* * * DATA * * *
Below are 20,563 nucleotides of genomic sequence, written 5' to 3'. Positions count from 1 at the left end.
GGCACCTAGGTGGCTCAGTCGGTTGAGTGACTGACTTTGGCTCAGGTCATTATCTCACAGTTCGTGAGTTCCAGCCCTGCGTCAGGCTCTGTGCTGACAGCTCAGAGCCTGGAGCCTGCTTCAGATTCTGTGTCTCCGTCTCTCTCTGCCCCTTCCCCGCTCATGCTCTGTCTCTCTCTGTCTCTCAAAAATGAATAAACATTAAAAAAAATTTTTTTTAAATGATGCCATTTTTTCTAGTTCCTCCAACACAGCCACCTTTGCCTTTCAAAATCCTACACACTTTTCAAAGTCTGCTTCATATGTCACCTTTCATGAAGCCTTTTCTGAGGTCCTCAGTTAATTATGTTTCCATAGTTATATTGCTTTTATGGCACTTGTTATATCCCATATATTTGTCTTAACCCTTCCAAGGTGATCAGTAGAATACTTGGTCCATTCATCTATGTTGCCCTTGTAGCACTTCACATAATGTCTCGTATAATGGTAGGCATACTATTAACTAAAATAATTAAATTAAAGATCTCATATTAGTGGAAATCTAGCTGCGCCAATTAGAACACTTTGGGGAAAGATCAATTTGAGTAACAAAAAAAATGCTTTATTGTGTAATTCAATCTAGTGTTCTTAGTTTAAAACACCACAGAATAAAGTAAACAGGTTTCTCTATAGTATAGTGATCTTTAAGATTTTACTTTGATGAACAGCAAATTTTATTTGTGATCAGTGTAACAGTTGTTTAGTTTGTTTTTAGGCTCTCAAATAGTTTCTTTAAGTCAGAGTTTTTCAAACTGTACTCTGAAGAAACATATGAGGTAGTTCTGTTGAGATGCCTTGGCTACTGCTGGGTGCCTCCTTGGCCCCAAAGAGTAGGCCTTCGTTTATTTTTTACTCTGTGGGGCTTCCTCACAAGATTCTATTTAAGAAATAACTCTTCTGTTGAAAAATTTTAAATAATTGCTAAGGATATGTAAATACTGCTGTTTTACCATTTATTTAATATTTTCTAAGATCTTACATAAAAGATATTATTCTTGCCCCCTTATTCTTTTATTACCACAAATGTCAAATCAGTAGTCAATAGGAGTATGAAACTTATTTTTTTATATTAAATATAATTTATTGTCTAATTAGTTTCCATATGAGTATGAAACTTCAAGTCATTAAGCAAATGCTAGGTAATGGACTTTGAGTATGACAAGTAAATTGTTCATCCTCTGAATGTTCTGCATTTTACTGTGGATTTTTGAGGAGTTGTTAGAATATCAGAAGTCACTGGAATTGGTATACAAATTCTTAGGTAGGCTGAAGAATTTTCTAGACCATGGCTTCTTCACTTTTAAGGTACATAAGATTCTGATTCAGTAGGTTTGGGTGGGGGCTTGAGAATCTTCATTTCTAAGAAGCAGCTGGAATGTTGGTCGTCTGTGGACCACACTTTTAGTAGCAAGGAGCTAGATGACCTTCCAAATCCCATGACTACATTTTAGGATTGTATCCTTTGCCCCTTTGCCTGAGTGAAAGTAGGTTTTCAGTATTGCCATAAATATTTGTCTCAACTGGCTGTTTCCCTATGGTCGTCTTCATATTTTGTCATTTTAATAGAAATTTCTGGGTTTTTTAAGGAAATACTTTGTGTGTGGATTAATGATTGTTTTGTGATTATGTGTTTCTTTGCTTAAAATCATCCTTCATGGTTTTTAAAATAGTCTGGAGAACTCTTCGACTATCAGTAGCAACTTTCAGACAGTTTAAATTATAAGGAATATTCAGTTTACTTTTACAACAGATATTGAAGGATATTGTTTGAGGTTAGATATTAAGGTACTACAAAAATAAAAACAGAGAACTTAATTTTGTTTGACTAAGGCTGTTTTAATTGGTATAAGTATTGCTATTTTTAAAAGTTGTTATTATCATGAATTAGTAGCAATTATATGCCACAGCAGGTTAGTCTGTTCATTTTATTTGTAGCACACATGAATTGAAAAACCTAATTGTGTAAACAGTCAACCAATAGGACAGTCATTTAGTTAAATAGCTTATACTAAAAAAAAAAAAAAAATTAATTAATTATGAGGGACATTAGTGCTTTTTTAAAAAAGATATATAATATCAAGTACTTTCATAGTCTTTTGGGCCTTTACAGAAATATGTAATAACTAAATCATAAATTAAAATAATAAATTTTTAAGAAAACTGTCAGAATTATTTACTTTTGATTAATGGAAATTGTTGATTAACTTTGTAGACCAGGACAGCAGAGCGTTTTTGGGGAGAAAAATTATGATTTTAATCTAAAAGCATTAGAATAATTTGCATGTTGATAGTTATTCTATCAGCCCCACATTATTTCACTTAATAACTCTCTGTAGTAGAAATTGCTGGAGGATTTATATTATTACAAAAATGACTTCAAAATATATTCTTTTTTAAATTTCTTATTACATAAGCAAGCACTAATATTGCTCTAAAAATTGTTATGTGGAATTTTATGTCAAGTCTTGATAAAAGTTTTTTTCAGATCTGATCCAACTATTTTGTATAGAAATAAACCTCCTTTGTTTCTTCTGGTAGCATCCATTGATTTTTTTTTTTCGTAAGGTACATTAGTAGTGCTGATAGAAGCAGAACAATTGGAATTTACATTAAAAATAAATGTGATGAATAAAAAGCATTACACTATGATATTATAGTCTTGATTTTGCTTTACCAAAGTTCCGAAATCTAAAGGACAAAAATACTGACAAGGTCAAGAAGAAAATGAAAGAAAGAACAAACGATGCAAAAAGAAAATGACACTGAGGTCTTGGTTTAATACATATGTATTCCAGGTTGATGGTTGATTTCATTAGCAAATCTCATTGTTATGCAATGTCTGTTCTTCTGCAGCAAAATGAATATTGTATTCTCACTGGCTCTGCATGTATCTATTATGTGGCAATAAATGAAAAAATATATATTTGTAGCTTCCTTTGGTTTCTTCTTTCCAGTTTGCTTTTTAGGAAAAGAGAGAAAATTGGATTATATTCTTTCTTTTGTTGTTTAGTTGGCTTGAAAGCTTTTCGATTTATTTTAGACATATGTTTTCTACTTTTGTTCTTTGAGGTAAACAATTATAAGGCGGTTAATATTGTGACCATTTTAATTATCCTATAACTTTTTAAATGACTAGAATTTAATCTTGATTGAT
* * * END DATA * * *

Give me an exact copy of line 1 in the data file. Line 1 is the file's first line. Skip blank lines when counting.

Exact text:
Below are 20,563 nucleotides of genomic sequence, written 5' to 3'. Positions count from 1 at the left end.